Liked by 1 person

  10. Extremely rare these days for folks to stay together. My parents were together for the long run, too, well over
    50 years, and that’s admirable on many levels. What a heartfelt laudation of their love and the positive domino effect thereafter.

    Liked by 2 people

    1. So so rare. And yes, extremely admirable on so many levels because it takes all kinds of patience and compromise to get to those levels.

      Thank you for your lovely comment. You taught me a new word – “Laudation”. πŸ™‚

      Liked by 1 person

  11. Your mom and dad were the perfect couple from what I’ve read, that picture just confirmed it! They look perfect, and I’m happy that you had such a wonderful set of parents to guide you, that is indeed the gift that parents pass on to their children, the guidance and unconditional love!

    Liked by 2 people

    1. Hello Huntress Darling,

      They weren’t perfect, but I understand your sentiment and totally get what you’re saying. They were, in fact, ideal (perfect) for each other and that’s what made it work. It’s not easy to find that kind of old fashion love these days. πŸ˜•

      Liked by 1 person

  12. Goodness gracious Racquel, I’m sitting on my last day in the Virgin Islands, sipping my coffee and enjoying the view from the balcony reading your blog and sobbing like a baby. Your parents had a beautiful union and your dad was a wonderful man. Your story touched my soul. Hope you and your mom had a great day together. πŸ’•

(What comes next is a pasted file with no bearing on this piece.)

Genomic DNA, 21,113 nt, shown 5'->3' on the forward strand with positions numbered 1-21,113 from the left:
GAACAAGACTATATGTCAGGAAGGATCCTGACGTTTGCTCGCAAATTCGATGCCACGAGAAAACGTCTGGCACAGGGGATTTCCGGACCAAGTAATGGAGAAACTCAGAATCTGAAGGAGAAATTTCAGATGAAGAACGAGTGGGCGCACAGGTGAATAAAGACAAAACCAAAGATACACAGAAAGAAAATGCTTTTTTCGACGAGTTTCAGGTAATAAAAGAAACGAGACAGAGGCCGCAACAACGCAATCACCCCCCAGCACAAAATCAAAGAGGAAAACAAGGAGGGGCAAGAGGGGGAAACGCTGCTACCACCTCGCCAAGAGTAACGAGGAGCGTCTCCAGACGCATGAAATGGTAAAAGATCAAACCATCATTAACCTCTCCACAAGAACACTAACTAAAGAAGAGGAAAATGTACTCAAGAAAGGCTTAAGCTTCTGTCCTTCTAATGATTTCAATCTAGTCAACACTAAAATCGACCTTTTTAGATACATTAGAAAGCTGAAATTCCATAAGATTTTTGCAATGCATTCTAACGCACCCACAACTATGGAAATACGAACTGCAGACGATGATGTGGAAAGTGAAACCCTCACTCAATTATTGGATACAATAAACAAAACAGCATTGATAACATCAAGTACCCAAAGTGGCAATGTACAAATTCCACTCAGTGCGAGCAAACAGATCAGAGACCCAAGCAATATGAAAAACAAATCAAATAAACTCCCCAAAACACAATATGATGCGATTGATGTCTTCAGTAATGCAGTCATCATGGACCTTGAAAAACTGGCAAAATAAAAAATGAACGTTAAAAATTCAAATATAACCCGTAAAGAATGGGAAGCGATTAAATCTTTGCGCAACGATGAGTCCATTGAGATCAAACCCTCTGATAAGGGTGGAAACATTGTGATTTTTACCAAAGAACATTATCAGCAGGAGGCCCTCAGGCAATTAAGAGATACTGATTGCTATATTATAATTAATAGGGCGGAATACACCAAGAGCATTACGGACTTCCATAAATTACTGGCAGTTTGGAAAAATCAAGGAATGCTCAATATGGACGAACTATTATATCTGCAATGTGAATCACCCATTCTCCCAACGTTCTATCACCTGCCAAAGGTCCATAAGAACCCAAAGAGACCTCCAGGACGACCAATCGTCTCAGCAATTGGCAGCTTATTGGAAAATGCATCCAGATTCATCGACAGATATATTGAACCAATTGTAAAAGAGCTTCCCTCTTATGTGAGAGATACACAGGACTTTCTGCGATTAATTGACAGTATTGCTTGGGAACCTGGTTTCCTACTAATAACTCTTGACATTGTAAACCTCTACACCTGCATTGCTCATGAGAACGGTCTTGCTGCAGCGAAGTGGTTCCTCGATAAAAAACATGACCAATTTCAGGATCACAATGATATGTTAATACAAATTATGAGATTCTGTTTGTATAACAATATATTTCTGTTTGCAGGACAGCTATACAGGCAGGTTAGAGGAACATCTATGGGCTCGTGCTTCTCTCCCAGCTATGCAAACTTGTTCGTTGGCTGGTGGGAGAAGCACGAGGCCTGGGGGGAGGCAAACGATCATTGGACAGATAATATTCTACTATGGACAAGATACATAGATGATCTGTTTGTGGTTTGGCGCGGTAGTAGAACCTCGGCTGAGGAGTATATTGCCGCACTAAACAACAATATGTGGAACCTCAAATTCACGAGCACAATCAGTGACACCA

Liked by 1 person

    1. Awwww, Zora. So sorry I made you cry. To tell you the truth, I teared up a little writing it too.

      Yes, my parents had a special union. It’s that old school love. Hoping I can have that with Greg. I don’t want him dying on me though. 😣

      My Mom wasn’t with me yesterday, she’s in Jamaica but she’ll be here soon. You should come over and meet her.

      Thanks for always reading, Zora! πŸ’•


  13. A beautiful story of an old fashioned love. My parent’s were together and married for over 50 years. My mom died on mother’s day, so I must say I have sad memories of the day. My dad was similar to yours. He passed away in 2005.

    Liked by 1 person

    1. Ah, my condolences. It must be hard for you every year to even try and celebrate Mother’s Day. Heartbreaking! Hoping you still manage to have a half decent day yesterday.

      Liked by 1 person

      1. We did. Ironically, it is also the date of my husband’s father’s birthday. He has passed away but isn’t that an interesting coincidence. One leaves and one is born.

        Liked by 1 person

  14. Excellent! Thank you for this post. It is inspiring. When I read posts like this I automatically begin to evaluate where I am as a husband and father – in a healthy way. Thank you. Happy Mother’s Day to you.

    Liked by 1 person

    1. I am sure you’re a wonderful husband and father….Just the way you promoted and encouraged your daughter’s poetry writing speaks volumes. You are among the great ones.

      Liked by 1 person

  15. What an incredibly beautiful love story! Thank you so much for sharing with us. It really brightened up my afternoon. Enjoy your evening and memories, R. And of course… Happy Mother’s Day! πŸ’–πŸŒ·πŸ₯‚

    Liked by 1 person

    1. Thank you, Paula. I always appreciate you stopping by. Happy Mother’s Day to you too!

      P.S. You looked super cute in that Elf outfit you posted recently. You deserved the first prize.

      Liked by 1 person